She managed to quip, "I didn't realize the confections came with strings attached." Acquaintance quipped in return, "Yes, they do." Indeed. Strings, strings.
Why was this so bothersome? A lovely woman whom Herself knows through the beauty of the internet put into words precisely why this type of situation bothers Herself so: it is a form of control and manipulation, as well as a judgment.
These kinds of statements ("give me a hug") are not, despite any protest to the contrary, done in a lighthearted manner. Rather, they are usually done to make a point - they are an attempt by one person to coerce another individual to do something that the individual doesn't like. Herself has had conversations previously with Acquaintance regarding the general dislike of hugging that Herself and certain of the Offspring have. Nevertheless, it appears that in the opinion of the Acquaintance, Herself and the Offspring should just "get over" or "deal with" her or his own feelings (such as a general dislike of being hugged) and do what is requested (expected, commanded). It appears that the Acquaintance feels that certain social niceties - such as prompt hugging upon entering a room - need to be instilled into the Offspring, and that an absence of such action constitutes both a failure on that Offspring's part to perform properly, and also a failure on Herself's part to instruct the Offspring properly. Such Bad Behavior and Poor Parenting must be fixed by the Acquaintance.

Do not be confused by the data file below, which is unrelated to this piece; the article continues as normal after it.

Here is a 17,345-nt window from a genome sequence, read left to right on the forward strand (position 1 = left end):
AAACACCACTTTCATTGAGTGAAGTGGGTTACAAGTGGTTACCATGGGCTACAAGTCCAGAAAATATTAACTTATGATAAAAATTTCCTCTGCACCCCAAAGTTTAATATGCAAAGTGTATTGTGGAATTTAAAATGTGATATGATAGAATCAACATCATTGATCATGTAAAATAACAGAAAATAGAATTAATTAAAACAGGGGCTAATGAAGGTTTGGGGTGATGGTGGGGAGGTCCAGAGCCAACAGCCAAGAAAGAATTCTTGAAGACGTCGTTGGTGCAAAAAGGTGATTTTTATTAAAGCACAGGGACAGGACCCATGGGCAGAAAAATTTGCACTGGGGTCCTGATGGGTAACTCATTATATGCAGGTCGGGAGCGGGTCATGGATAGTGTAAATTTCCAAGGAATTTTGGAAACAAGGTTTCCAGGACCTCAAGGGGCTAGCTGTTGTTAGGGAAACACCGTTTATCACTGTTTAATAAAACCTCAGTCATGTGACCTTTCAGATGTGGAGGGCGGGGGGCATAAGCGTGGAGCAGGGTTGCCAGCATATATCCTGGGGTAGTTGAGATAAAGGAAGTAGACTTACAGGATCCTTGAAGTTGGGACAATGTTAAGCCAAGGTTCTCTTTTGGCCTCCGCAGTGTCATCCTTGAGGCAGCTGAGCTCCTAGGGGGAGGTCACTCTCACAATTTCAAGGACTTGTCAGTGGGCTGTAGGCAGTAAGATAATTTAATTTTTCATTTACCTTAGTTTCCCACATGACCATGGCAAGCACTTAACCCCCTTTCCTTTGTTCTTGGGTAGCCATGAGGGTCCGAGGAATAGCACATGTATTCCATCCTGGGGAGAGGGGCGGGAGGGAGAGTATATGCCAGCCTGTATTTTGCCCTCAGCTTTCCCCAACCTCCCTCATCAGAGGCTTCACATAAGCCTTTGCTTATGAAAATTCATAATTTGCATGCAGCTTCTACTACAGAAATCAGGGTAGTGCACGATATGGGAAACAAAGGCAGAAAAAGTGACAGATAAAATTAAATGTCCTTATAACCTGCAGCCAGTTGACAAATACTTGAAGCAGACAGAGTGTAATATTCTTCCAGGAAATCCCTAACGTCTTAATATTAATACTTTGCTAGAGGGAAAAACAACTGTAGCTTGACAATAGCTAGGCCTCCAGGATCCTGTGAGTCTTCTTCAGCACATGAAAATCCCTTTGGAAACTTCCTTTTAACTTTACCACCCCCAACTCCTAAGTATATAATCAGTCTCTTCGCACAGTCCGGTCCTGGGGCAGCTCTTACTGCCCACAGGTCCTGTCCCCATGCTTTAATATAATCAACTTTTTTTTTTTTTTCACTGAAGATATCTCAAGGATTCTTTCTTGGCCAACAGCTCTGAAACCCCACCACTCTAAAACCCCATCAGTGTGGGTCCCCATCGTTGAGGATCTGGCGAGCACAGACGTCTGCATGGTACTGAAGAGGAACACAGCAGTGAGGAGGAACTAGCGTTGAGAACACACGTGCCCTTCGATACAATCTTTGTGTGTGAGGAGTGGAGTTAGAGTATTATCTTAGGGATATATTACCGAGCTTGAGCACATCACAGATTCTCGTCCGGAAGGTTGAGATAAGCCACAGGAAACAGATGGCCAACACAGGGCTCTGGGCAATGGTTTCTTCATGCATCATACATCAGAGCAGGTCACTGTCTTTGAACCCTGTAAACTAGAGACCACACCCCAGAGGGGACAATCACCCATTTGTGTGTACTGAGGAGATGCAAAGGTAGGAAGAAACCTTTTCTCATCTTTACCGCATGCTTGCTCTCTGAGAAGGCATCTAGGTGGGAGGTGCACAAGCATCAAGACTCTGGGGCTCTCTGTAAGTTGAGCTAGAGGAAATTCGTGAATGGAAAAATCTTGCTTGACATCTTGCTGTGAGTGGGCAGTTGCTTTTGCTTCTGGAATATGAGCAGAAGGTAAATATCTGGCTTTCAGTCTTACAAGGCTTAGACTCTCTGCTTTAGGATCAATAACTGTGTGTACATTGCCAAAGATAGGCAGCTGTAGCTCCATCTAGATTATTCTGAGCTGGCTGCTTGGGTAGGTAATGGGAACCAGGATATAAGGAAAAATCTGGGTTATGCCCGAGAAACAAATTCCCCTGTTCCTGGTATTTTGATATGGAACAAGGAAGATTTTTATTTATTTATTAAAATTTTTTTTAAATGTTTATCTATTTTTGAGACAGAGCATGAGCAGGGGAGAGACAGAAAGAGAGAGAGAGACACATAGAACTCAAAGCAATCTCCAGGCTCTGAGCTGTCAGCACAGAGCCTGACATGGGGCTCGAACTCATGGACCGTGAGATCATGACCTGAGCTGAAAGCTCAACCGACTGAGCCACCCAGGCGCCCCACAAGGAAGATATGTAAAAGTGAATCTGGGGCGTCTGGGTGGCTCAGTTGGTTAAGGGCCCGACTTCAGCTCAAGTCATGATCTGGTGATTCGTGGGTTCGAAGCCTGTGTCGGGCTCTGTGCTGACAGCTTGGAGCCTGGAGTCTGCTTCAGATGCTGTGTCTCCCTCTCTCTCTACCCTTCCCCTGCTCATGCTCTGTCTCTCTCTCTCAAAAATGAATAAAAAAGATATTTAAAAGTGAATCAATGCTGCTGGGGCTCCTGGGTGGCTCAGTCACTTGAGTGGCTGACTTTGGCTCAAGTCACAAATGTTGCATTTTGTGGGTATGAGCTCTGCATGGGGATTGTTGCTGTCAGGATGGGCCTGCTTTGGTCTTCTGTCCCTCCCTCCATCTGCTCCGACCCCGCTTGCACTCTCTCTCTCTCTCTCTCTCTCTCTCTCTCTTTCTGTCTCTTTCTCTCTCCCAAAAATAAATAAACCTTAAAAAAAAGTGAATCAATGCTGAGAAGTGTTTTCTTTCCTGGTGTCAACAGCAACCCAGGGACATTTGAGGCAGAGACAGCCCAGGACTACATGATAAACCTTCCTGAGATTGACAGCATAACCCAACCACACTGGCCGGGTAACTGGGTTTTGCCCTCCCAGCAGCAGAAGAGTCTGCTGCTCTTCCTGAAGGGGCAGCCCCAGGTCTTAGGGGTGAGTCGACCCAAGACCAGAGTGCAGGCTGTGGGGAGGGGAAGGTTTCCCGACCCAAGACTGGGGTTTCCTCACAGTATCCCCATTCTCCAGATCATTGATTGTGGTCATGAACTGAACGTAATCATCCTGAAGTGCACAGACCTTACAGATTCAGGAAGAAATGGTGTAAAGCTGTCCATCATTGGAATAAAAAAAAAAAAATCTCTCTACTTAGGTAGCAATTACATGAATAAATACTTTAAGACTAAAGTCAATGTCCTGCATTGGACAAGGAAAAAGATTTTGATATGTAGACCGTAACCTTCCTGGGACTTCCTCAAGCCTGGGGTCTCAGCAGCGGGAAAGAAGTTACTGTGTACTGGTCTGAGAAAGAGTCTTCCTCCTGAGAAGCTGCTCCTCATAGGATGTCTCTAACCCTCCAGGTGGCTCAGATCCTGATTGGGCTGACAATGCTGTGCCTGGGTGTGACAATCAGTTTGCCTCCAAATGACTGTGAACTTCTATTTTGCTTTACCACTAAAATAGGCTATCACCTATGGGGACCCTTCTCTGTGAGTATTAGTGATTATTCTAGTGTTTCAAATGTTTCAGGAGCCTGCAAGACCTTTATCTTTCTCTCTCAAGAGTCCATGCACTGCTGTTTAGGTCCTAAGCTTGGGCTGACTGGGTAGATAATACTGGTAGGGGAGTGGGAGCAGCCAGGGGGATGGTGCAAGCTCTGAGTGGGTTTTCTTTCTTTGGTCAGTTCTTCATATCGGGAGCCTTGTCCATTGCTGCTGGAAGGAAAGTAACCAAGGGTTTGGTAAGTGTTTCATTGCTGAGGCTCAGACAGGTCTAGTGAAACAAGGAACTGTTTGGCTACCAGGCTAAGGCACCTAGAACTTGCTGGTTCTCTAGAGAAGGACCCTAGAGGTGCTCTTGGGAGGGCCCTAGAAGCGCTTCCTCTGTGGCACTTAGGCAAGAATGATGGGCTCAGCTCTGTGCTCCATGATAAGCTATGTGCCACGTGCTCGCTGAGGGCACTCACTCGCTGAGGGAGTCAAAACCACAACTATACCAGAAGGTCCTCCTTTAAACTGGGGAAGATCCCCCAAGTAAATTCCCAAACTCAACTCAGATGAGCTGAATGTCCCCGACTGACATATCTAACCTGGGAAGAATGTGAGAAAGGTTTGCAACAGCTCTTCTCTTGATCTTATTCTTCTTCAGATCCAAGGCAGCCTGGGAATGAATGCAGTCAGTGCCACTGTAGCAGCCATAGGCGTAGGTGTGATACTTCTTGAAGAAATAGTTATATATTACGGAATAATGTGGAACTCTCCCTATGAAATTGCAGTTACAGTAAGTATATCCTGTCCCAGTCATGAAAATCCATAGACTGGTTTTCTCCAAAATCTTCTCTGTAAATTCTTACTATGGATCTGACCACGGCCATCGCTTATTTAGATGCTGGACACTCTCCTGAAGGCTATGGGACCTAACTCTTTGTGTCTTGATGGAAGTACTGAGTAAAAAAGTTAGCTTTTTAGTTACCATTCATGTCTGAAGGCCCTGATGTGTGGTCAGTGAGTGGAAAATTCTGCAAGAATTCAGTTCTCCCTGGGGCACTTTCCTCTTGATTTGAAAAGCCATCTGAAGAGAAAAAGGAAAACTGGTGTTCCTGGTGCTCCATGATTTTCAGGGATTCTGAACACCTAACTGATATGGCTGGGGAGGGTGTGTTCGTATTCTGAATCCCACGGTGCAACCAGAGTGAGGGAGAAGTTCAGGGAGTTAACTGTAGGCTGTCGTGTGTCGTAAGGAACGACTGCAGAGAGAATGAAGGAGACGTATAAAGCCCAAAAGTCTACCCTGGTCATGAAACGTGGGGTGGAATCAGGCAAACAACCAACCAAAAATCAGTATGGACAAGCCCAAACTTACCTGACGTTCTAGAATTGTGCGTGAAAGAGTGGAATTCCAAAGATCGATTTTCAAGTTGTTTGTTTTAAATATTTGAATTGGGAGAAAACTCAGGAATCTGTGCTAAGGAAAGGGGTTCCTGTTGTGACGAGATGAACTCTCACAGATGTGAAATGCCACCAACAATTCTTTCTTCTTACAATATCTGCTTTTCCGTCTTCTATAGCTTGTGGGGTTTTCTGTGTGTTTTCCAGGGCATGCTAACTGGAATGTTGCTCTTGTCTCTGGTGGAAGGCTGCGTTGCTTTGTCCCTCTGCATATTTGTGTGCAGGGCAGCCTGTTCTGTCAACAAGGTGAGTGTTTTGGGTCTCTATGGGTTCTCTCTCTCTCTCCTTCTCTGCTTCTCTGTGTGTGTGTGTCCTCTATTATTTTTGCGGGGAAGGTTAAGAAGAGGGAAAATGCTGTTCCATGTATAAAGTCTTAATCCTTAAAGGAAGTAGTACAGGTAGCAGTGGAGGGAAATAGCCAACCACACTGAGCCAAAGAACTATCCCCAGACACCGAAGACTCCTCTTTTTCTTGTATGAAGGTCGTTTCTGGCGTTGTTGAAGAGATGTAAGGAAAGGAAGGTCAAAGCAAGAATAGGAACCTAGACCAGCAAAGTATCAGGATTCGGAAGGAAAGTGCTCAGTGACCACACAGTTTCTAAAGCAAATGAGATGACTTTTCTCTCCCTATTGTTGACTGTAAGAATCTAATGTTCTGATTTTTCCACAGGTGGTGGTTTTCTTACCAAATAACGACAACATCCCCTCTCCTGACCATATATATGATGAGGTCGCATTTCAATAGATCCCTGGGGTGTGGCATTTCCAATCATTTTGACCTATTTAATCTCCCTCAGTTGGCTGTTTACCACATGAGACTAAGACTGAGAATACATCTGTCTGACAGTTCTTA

It's never "just a hug."
Herself found herself thinking, "I want to go home," even though she was in her own house. She wanted safety, protection. At an opportune moment, she quietly slipped out to take a moment to herself out of the room, and then returned to the conversation.
What I know now is, Herself will need to build an internal place of safety for such events in the future. It will take work, but it must be done. Only by carrying Home within her, will she be comfortable.